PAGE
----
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Covariance of Abraham-Lorentz, Point Charge Going in a Circle in Motional Rest Frame K

G.R.Dixon, 7/8/2006

In this article the covariance of the Abraham-Lorentz formula for PRad (the rate at which radiation is emitted) is tested for a charge going in a circle in the xy-plane. The general (vector) formula for the radiation reaction force is

, (1)


, (2)

and where u is the magnitude of the charge’s velocity:

. (3)

We note in passing that

. (4)

In the case of periodic motion, the driving agent must counteract the radiation reaction force:

. (5)


. (6)

Or in component notation,

, (7a)

. (7b)

The rate at which radiation is emitted is then

. (8)

For a circular radius of 1E-6 meters, an orbital speed of .0001c, and a charge of 1 coulomb, numerical integration of Eq. 8 over an orbital period produces an emitted energy per cycle of

. (9)

This is twice the energy emitted per cycle for straight-line oscillation along either axis.

The net momentum in any complete "wave" is zero. Viewed from frame K’, traveling in the positive x-direction of frame K at speed v, we thus expect

. (10)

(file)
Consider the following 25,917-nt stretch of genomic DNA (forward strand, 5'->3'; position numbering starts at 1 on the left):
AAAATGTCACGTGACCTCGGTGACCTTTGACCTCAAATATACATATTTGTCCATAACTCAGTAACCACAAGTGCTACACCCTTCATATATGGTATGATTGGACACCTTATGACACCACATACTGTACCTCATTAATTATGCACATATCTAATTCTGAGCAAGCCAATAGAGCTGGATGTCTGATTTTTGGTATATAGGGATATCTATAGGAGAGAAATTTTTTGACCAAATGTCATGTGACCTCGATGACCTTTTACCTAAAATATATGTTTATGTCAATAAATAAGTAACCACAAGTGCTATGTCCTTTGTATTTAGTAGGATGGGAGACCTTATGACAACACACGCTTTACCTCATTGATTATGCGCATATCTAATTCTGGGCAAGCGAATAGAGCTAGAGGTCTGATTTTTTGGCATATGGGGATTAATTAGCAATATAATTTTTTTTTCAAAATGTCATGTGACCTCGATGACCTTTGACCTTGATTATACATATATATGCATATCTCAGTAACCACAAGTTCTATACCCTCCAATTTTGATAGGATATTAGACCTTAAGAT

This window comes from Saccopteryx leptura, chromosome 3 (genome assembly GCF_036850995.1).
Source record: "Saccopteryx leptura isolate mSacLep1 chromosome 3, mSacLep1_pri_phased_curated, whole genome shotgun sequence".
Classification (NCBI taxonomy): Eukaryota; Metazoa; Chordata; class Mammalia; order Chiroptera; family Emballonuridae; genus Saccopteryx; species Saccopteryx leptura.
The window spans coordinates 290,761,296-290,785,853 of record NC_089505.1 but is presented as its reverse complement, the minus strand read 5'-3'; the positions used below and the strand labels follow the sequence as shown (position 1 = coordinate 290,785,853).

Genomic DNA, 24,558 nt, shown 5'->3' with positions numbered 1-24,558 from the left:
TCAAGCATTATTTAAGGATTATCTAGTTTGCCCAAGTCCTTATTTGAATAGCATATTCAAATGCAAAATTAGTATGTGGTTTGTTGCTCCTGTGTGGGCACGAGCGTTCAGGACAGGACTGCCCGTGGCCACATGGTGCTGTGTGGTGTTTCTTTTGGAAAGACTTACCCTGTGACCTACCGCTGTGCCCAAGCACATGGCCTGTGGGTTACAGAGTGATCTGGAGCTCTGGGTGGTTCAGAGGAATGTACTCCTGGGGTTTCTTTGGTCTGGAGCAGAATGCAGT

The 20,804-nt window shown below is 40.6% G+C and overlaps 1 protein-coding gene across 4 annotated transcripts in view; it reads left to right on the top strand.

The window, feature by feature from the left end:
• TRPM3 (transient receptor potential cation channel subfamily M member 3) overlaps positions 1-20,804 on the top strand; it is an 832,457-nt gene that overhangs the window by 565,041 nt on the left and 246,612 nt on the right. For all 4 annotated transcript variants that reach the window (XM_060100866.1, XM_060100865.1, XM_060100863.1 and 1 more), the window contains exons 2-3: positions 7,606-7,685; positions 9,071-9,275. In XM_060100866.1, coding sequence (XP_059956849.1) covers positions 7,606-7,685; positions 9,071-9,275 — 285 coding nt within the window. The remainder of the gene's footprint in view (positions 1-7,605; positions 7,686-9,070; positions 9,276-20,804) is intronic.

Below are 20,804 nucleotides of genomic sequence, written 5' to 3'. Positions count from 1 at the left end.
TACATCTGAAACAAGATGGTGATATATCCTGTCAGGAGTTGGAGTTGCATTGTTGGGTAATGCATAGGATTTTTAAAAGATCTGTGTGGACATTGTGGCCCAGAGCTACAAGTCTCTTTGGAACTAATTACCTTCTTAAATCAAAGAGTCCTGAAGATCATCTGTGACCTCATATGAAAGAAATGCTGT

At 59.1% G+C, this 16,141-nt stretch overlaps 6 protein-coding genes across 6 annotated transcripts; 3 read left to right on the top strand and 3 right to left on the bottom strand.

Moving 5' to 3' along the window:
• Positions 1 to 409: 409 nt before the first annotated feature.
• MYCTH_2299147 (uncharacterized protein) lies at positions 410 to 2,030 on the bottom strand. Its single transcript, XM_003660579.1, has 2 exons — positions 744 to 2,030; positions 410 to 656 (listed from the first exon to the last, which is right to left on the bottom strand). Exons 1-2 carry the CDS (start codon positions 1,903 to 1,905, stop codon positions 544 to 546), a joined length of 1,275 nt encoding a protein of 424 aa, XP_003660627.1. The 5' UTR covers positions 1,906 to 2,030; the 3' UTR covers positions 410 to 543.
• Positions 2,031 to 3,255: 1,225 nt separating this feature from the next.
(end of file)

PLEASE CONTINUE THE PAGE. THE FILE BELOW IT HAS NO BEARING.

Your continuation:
This can be tested by transforming the K kinematic quantities to K’ quantities and then applying Eq. 6. The result of this exercise is

. (11)

Thus the Abraham-Lorentz formula for PRad is covariant for circular motion, quite as it is for straight-line oscillations.

By way of review, it was found that PRad’(t’) = PRad(t) in the case of oscillation along the y-axis of frame K. (The factor of g in Eq. 10 is solely attributable to the longer "oscillation" period in K’.) For oscillation along the x-axis, on the other hand, PRad’(t) does not equal PRad(t) (although Eq. 10 is still satisfied). The two distinguishing features of PRad’(t’) are (a) its apparent pulsed nature, and (b) the fact that it is negative part of the time.

Since the circular motion considered in this article entails velocity components along the x-axis, we might again expect PRad’(t’) to have a different shape than PRad(t), notwithstanding the fact that Eq. 10 is satisfied. This indeed turns out to be the case. Fig. 1 plots the single-valued function PRad(t), and Fig. 2 plots PRad’(t’). As in the oscillation along the x-axis case, PRad’(t’) is negative part of each cycle time in K’.

Figure 1



Figure 2